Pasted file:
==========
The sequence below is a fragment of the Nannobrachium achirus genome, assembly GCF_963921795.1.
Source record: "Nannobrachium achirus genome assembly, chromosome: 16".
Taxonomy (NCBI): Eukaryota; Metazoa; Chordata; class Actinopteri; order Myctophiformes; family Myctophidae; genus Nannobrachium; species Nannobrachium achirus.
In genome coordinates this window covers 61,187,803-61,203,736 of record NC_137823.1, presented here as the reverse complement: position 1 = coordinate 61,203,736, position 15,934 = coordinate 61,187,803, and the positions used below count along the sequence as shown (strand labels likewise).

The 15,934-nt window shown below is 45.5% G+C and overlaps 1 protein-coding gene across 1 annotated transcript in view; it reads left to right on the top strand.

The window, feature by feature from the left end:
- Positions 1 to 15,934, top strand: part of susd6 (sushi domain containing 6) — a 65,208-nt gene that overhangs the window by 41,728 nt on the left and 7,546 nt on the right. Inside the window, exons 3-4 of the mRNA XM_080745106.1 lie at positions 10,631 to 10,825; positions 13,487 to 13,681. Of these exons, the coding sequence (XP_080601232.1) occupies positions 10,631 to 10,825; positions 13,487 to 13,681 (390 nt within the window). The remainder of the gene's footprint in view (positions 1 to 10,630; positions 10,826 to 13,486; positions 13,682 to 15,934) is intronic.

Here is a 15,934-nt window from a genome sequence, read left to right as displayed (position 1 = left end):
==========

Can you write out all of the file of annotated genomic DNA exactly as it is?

The sequence below is a fragment of the Nannobrachium achirus genome, assembly GCF_963921795.1.
Source record: "Nannobrachium achirus genome assembly, chromosome: 16".
Taxonomy (NCBI): Eukaryota; Metazoa; Chordata; class Actinopteri; order Myctophiformes; family Myctophidae; genus Nannobrachium; species Nannobrachium achirus.
In genome coordinates this window covers 61,187,803-61,203,736 of record NC_137823.1, presented here as the reverse complement: position 1 = coordinate 61,203,736, position 15,934 = coordinate 61,187,803, and the positions used below count along the sequence as shown (strand labels likewise).

The 15,934-nt window shown below is 45.5% G+C and overlaps 1 protein-coding gene across 1 annotated transcript in view; it reads left to right on the top strand.

The window, feature by feature from the left end:
- Positions 1 to 15,934, top strand: part of susd6 (sushi domain containing 6) — a 65,208-nt gene that overhangs the window by 41,728 nt on the left and 7,546 nt on the right. Inside the window, exons 3-4 of the mRNA XM_080745106.1 lie at positions 10,631 to 10,825; positions 13,487 to 13,681. Of these exons, the coding sequence (XP_080601232.1) occupies positions 10,631 to 10,825; positions 13,487 to 13,681 (390 nt within the window). The remainder of the gene's footprint in view (positions 1 to 10,630; positions 10,826 to 13,486; positions 13,682 to 15,934) is intronic.

Here is a 15,934-nt window from a genome sequence, read left to right as displayed (position 1 = left end):